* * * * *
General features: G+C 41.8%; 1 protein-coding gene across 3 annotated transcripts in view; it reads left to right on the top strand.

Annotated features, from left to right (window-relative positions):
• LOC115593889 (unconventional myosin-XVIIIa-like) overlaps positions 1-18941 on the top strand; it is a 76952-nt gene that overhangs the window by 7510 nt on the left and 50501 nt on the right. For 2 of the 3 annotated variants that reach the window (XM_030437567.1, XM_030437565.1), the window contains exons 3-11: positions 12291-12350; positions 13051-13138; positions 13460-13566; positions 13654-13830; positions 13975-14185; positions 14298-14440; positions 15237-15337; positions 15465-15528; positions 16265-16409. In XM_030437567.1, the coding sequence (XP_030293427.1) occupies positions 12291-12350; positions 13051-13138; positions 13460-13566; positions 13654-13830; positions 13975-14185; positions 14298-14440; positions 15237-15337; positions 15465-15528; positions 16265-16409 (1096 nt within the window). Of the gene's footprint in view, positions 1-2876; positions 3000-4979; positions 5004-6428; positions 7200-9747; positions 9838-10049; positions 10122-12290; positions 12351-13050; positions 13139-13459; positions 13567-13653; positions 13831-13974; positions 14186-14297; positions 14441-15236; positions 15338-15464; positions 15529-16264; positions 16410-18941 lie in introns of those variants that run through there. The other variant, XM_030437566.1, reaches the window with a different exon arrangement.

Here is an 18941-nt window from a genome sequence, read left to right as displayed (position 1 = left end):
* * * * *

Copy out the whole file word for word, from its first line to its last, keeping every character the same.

General features: G+C 41.8%; 1 protein-coding gene across 3 annotated transcripts in view; it reads left to right on the top strand.

Annotated features, from left to right (window-relative positions):
• LOC115593889 (unconventional myosin-XVIIIa-like) overlaps positions 1-18941 on the top strand; it is a 76952-nt gene that overhangs the window by 7510 nt on the left and 50501 nt on the right. For 2 of the 3 annotated variants that reach the window (XM_030437567.1, XM_030437565.1), the window contains exons 3-11: positions 12291-12350; positions 13051-13138; positions 13460-13566; positions 13654-13830; positions 13975-14185; positions 14298-14440; positions 15237-15337; positions 15465-15528; positions 16265-16409. In XM_030437567.1, the coding sequence (XP_030293427.1) occupies positions 12291-12350; positions 13051-13138; positions 13460-13566; positions 13654-13830; positions 13975-14185; positions 14298-14440; positions 15237-15337; positions 15465-15528; positions 16265-16409 (1096 nt within the window). Of the gene's footprint in view, positions 1-2876; positions 3000-4979; positions 5004-6428; positions 7200-9747; positions 9838-10049; positions 10122-12290; positions 12351-13050; positions 13139-13459; positions 13567-13653; positions 13831-13974; positions 14186-14297; positions 14441-15236; positions 15338-15464; positions 15529-16264; positions 16410-18941 lie in introns of those variants that run through there. The other variant, XM_030437566.1, reaches the window with a different exon arrangement.

Here is an 18941-nt window from a genome sequence, read left to right as displayed (position 1 = left end):